Welcome to Show 107!
Show 107 is live. You can hear it on Itunes and here.
This week, we start with a bit of news and breakfast with the No Prisoners, No Mercy team. Then we welcome Nathan “EmCeeKhan” Baumbach from Ironman mode.com joins us to talk about videogames, and more (and we are still convinced he is either a fugitive superhero).
- The Last Star fighter real life application…sort of
- Mass Effect 3 and the BBB
- Sony paddles upstream
- Glenn Miller
- Geeks are cool/Will Wheaton
- Star Trek Online – what has changed? What has not?
- Star Wars the Old Republic vs Star Wars Galaxies
The Sound of EmCeeKhan: http://mcclaud.wordpress.com/
This Pizza Changes Everything: http://kotaku.com/5901817/the-dominos-ipad-game-could-transform-the-way-we-order-pizza-and-get-jobs
Mass Effect 3 and the BBB: http://arstechnica.com/gaming/news/2012/04/did-bioware-actually-lie-about-the-ending-to-mass-effect-3.ars
Who is Glenn Miller?
Glenn Miller, for those of you who may not have seen the 1959 version of “The Glenn Miller Story” starring was one of the dominant forces during the big band era. He is sometimes described as “An American Jazz Musician” but his sound was so much more – but contrary to what The Glenn Miller Story would have us believe, his definitive sound came from a much different place:
“While with the Noble band, he composed “Miller’s Tune” which later became “Moonlight Serenade”. And while there, he also discovered the Miller sound, a trumpet playing along with the sax section but an octave higher. This was fine as long as Pee Wee Irwin played the trumpet but when he left the Noble band, Glenn could not find another trumpet player to do the same. So he assigned the job in desperation to Johnny Mince to play it on his b-flat clarinet instead. But it wasn’t until Glenn had his second band and hired Willie Schwartz to play clarinet that the “Miller sound” came to full function. By the way, the Miller sound didn’t develop because the trumpet player spilt his lip as was stated in the “Glenn Miller Story” movie. This movie, by the way, was full of many inaccuracies but it did portray one accurate fact: Glenn and wife Helen were completely in love with each other.” - Glenn Miller, The Man Behind His Music, Broser, Ray Krysl (http://www.dixieswing.com/vol8.pdf)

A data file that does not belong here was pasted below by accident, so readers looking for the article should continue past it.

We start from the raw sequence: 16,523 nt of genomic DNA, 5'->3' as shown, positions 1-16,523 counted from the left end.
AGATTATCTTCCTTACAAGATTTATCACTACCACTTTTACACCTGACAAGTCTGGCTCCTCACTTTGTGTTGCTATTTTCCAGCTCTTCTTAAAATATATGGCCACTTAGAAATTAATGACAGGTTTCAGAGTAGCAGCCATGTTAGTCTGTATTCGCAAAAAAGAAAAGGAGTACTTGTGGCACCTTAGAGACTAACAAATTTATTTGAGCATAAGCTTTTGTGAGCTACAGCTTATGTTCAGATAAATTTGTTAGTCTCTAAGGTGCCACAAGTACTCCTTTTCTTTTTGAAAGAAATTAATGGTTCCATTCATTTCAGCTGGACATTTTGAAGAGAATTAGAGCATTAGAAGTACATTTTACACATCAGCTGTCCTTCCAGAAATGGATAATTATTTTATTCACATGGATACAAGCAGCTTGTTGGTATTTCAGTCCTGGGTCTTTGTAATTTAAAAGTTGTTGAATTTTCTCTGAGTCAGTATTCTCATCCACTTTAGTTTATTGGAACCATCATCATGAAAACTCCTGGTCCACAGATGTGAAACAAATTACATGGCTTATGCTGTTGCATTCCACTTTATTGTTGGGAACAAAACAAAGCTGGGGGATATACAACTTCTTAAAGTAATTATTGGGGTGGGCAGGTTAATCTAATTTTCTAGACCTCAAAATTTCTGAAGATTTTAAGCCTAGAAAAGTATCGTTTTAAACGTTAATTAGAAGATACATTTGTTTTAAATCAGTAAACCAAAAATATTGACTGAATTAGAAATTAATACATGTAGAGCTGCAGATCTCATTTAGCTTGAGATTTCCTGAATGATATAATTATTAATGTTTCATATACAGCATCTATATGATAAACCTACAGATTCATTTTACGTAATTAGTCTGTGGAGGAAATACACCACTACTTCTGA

Glenn Miller did have his detractors while he was alive. They believed that the band’s endless rehearsals and according to critic Amy Lee in Metronome magazine, “letter-perfect playing”, diminished any feeling from performances.” (source:http://en.wikipedia.org/wiki/Glenn_Miller)
Here is what he had to say:
“A band ought to have a sound all of its own. It ought to have a personality.”
“I haven’t got a great jazz band and I don’t want one. Some of the critics, Down Beat’s among them, point their fingers at us and charge us with forsaking real jazz . . . It’s all in what you define as ‘real jazz.’ It happens that to our ears harmony comes first. A dozen colored bands have a better beat than mine. Our band stresses harmony.” – Glenn Miller
In 1942, at the height of his popularity, Glenn Miller joined the Army and was later transferred to the Army Air Force.
On December 15, 1944, Miller was to fly from the United Kingdom to Paris, France, to play for the soldiers there. His plane departed for Paris and disappeared while flying over the English Channel. There have been many claims at discovering his true ending – some plausible, some totally unbelievable. His official status remains missing in action.